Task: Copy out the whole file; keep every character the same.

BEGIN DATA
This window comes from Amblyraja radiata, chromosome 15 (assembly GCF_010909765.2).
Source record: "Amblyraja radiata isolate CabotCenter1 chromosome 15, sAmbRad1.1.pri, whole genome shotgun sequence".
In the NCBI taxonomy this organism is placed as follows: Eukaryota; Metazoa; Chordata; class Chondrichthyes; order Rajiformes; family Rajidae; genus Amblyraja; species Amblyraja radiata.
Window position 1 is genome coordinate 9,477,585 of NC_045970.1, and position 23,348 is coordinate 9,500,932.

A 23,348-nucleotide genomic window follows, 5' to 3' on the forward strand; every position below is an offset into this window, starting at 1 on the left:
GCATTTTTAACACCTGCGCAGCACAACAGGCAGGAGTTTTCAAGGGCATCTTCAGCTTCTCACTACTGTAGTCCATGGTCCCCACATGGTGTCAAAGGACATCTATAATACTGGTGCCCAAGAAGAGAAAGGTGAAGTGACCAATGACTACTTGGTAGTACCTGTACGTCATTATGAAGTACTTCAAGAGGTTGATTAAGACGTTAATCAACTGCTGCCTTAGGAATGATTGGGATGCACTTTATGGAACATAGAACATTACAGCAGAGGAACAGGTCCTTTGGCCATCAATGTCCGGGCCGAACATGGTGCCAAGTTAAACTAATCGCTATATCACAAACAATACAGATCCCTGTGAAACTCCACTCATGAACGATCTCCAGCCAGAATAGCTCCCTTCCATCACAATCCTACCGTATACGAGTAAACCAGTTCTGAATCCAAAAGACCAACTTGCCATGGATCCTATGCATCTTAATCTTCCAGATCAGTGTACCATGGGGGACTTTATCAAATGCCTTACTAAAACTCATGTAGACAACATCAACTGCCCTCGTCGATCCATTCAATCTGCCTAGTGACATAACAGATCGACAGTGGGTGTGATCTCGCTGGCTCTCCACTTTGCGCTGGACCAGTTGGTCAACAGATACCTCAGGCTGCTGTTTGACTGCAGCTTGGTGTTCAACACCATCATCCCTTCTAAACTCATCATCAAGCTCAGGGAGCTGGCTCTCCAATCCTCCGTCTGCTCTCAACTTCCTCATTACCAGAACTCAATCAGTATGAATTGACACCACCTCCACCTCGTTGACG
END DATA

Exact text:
This window comes from Amblyraja radiata, chromosome 15 (assembly GCF_010909765.2).
Source record: "Amblyraja radiata isolate CabotCenter1 chromosome 15, sAmbRad1.1.pri, whole genome shotgun sequence".
In the NCBI taxonomy this organism is placed as follows: Eukaryota; Metazoa; Chordata; class Chondrichthyes; order Rajiformes; family Rajidae; genus Amblyraja; species Amblyraja radiata.
Window position 1 is genome coordinate 9,477,585 of NC_045970.1, and position 23,348 is coordinate 9,500,932.

A 23,348-nucleotide genomic window follows, 5' to 3' on the forward strand; every position below is an offset into this window, starting at 1 on the left:
GCATTTTTAACACCTGCGCAGCACAACAGGCAGGAGTTTTCAAGGGCATCTTCAGCTTCTCACTACTGTAGTCCATGGTCCCCACATGGTGTCAAAGGACATCTATAATACTGGTGCCCAAGAAGAGAAAGGTGAAGTGACCAATGACTACTTGGTAGTACCTGTACGTCATTATGAAGTACTTCAAGAGGTTGATTAAGACGTTAATCAACTGCTGCCTTAGGAATGATTGGGATGCACTTTATGGAACATAGAACATTACAGCAGAGGAACAGGTCCTTTGGCCATCAATGTCCGGGCCGAACATGGTGCCAAGTTAAACTAATCGCTATATCACAAACAATACAGATCCCTGTGAAACTCCACTCATGAACGATCTCCAGCCAGAATAGCTCCCTTCCATCACAATCCTACCGTATACGAGTAAACCAGTTCTGAATCCAAAAGACCAACTTGCCATGGATCCTATGCATCTTAATCTTCCAGATCAGTGTACCATGGGGGACTTTATCAAATGCCTTACTAAAACTCATGTAGACAACATCAACTGCCCTCGTCGATCCATTCAATCTGCCTAGTGACATAACAGATCGACAGTGGGTGTGATCTCGCTGGCTCTCCACTTTGCGCTGGACCAGTTGGTCAACAGATACCTCAGGCTGCTGTTTGACTGCAGCTTGGTGTTCAACACCATCATCCCTTCTAAACTCATCATCAAGCTCAGGGAGCTGGCTCTCCAATCCTCCGTCTGCTCTCAACTTCCTCATTACCAGAACTCAATCAGTATGAATTGACACCACCTCCACCTCGTTGACG